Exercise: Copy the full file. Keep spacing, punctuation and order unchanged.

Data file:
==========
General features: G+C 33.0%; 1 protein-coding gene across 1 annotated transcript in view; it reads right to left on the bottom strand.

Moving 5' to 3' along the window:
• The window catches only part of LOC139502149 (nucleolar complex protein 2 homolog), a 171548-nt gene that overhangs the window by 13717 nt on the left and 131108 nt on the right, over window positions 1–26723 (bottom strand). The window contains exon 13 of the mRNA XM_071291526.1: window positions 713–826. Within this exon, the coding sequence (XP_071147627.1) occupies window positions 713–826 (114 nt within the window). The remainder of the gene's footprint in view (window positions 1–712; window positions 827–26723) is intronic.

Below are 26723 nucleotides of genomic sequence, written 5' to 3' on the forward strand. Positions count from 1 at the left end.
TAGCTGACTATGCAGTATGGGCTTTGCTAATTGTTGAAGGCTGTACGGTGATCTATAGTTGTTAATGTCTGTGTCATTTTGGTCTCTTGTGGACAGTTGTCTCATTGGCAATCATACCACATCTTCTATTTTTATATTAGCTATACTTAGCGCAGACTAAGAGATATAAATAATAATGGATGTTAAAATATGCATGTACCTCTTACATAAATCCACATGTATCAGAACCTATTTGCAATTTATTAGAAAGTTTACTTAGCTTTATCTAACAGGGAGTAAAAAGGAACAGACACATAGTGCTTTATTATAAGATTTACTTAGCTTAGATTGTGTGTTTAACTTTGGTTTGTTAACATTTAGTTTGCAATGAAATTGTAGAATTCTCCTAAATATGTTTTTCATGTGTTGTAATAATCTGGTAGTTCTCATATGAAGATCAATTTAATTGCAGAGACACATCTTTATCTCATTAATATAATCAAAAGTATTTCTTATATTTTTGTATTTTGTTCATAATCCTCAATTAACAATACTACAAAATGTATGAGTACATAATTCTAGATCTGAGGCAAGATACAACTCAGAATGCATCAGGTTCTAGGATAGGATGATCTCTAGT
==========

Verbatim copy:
General features: G+C 33.0%; 1 protein-coding gene across 1 annotated transcript in view; it reads right to left on the bottom strand.

Moving 5' to 3' along the window:
• The window catches only part of LOC139502149 (nucleolar complex protein 2 homolog), a 171548-nt gene that overhangs the window by 13717 nt on the left and 131108 nt on the right, over window positions 1–26723 (bottom strand). The window contains exon 13 of the mRNA XM_071291526.1: window positions 713–826. Within this exon, the coding sequence (XP_071147627.1) occupies window positions 713–826 (114 nt within the window). The remainder of the gene's footprint in view (window positions 1–712; window positions 827–26723) is intronic.

Below are 26723 nucleotides of genomic sequence, written 5' to 3' on the forward strand. Positions count from 1 at the left end.
TAGCTGACTATGCAGTATGGGCTTTGCTAATTGTTGAAGGCTGTACGGTGATCTATAGTTGTTAATGTCTGTGTCATTTTGGTCTCTTGTGGACAGTTGTCTCATTGGCAATCATACCACATCTTCTATTTTTATATTAGCTATACTTAGCGCAGACTAAGAGATATAAATAATAATGGATGTTAAAATATGCATGTACCTCTTACATAAATCCACATGTATCAGAACCTATTTGCAATTTATTAGAAAGTTTACTTAGCTTTATCTAACAGGGAGTAAAAAGGAACAGACACATAGTGCTTTATTATAAGATTTACTTAGCTTAGATTGTGTGTTTAACTTTGGTTTGTTAACATTTAGTTTGCAATGAAATTGTAGAATTCTCCTAAATATGTTTTTCATGTGTTGTAATAATCTGGTAGTTCTCATATGAAGATCAATTTAATTGCAGAGACACATCTTTATCTCATTAATATAATCAAAAGTATTTCTTATATTTTTGTATTTTGTTCATAATCCTCAATTAACAATACTACAAAATGTATGAGTACATAATTCTAGATCTGAGGCAAGATACAACTCAGAATGCATCAGGTTCTAGGATAGGATGATCTCTAGT